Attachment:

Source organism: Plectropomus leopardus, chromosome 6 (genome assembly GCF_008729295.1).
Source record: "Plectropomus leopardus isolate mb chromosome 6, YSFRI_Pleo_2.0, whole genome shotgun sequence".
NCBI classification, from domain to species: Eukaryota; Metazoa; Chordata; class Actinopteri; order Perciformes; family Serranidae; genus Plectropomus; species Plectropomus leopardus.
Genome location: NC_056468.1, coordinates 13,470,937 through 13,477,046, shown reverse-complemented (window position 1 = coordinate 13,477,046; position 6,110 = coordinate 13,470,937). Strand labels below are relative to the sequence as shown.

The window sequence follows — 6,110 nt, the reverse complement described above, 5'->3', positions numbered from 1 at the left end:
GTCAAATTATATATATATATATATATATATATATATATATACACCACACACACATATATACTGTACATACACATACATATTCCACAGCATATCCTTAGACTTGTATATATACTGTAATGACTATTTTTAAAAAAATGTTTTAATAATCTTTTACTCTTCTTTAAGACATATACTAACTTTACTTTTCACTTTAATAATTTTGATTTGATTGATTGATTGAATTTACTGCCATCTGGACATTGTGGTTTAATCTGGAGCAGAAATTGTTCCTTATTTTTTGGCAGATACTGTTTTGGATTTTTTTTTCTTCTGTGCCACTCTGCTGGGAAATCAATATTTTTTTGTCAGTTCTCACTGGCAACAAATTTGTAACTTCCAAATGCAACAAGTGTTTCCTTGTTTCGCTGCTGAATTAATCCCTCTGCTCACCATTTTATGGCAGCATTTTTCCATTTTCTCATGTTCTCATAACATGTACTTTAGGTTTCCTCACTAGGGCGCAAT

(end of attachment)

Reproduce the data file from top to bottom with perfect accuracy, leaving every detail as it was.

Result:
Source organism: Plectropomus leopardus, chromosome 6 (genome assembly GCF_008729295.1).
Source record: "Plectropomus leopardus isolate mb chromosome 6, YSFRI_Pleo_2.0, whole genome shotgun sequence".
NCBI classification, from domain to species: Eukaryota; Metazoa; Chordata; class Actinopteri; order Perciformes; family Serranidae; genus Plectropomus; species Plectropomus leopardus.
Genome location: NC_056468.1, coordinates 13,470,937 through 13,477,046, shown reverse-complemented (window position 1 = coordinate 13,477,046; position 6,110 = coordinate 13,470,937). Strand labels below are relative to the sequence as shown.

The window sequence follows — 6,110 nt, the reverse complement described above, 5'->3', positions numbered from 1 at the left end:
GTCAAATTATATATATATATATATATATATATATATATATACACCACACACACATATATACTGTACATACACATACATATTCCACAGCATATCCTTAGACTTGTATATATACTGTAATGACTATTTTTAAAAAAATGTTTTAATAATCTTTTACTCTTCTTTAAGACATATACTAACTTTACTTTTCACTTTAATAATTTTGATTTGATTGATTGATTGAATTTACTGCCATCTGGACATTGTGGTTTAATCTGGAGCAGAAATTGTTCCTTATTTTTTGGCAGATACTGTTTTGGATTTTTTTTTCTTCTGTGCCACTCTGCTGGGAAATCAATATTTTTTTGTCAGTTCTCACTGGCAACAAATTTGTAACTTCCAAATGCAACAAGTGTTTCCTTGTTTCGCTGCTGAATTAATCCCTCTGCTCACCATTTTATGGCAGCATTTTTCCATTTTCTCATGTTCTCATAACATGTACTTTAGGTTTCCTCACTAGGGCGCAAT